Preschool children with and without developmental delay: Risk, parenting, and child demandingness

Mallory A. Brown, Laura Lee McIntyre, Keith Crnic, Bruce L. Baker, Jan Blacher

Research output: Contribution to journalArticlepeer-review

35 Scopus citations


Although past literature has established relations between early child risk factors, negative parenting, and problematic child behavior, the nature of these interrelations and pathways of influence over time remains largely unknown, especially in children with developmental delays or disabilities. In the current study, data were drawn from the longitudinal Collaborative Family Study and included a sample of 260 families with preschool children with and without developmental delays. Child-related risk was assessed at child age 36 months, maternal intrusiveness and negative affect at 48 months, and child demandingness at 60 months. Results indicated significant relations between early risk, negative parenting, and subsequent child demandingness. Sickliness as an infant was the most salient predictive risk factor of later child demandingness. Developmental delay was the most significant predictor of subsequent negative parenting. Results are discussed as being more indicative of additive rather than mediational processes given that early child risk and negative maternal parenting both contributed uniquely to the subsequent development of child demandingness.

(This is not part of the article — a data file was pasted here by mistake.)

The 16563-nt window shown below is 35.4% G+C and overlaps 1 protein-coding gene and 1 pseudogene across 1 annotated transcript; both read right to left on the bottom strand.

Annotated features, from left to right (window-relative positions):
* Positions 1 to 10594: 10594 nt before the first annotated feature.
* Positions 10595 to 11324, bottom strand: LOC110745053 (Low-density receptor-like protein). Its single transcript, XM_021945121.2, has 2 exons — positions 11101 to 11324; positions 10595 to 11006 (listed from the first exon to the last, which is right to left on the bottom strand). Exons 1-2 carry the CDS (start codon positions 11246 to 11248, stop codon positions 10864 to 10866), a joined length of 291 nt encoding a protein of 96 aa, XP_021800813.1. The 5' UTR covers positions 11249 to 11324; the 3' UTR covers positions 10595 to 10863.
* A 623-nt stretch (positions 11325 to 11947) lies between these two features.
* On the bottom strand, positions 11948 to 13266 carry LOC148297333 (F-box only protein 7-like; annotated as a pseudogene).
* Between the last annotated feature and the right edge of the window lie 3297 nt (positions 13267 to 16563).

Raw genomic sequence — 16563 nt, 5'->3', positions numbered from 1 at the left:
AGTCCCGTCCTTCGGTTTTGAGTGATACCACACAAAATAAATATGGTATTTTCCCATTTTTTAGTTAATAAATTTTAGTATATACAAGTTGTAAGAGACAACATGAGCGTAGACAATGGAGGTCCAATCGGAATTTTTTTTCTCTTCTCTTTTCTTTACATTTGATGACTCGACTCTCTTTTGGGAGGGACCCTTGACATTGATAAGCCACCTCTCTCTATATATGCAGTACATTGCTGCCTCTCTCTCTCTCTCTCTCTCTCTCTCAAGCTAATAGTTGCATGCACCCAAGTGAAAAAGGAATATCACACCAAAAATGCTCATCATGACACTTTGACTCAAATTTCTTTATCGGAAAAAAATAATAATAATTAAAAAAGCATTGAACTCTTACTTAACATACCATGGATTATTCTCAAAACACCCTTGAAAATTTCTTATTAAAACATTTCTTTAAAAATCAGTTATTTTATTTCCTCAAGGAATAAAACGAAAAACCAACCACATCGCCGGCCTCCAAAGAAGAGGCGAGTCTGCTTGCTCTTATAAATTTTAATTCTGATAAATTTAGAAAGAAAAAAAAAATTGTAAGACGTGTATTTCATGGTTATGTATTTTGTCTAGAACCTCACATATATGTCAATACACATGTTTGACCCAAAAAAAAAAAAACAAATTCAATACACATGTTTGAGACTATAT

Original languageEnglish (US)
Pages (from-to)206-226
Number of pages21
JournalJournal of Mental Health Research in Intellectual Disabilities
Issue number3
StatePublished - Jul 2011


  • Behavior problems
  • Child risk
  • Developmental delay
  • Parenting

ASJC Scopus subject areas

  • Psychiatry and Mental health


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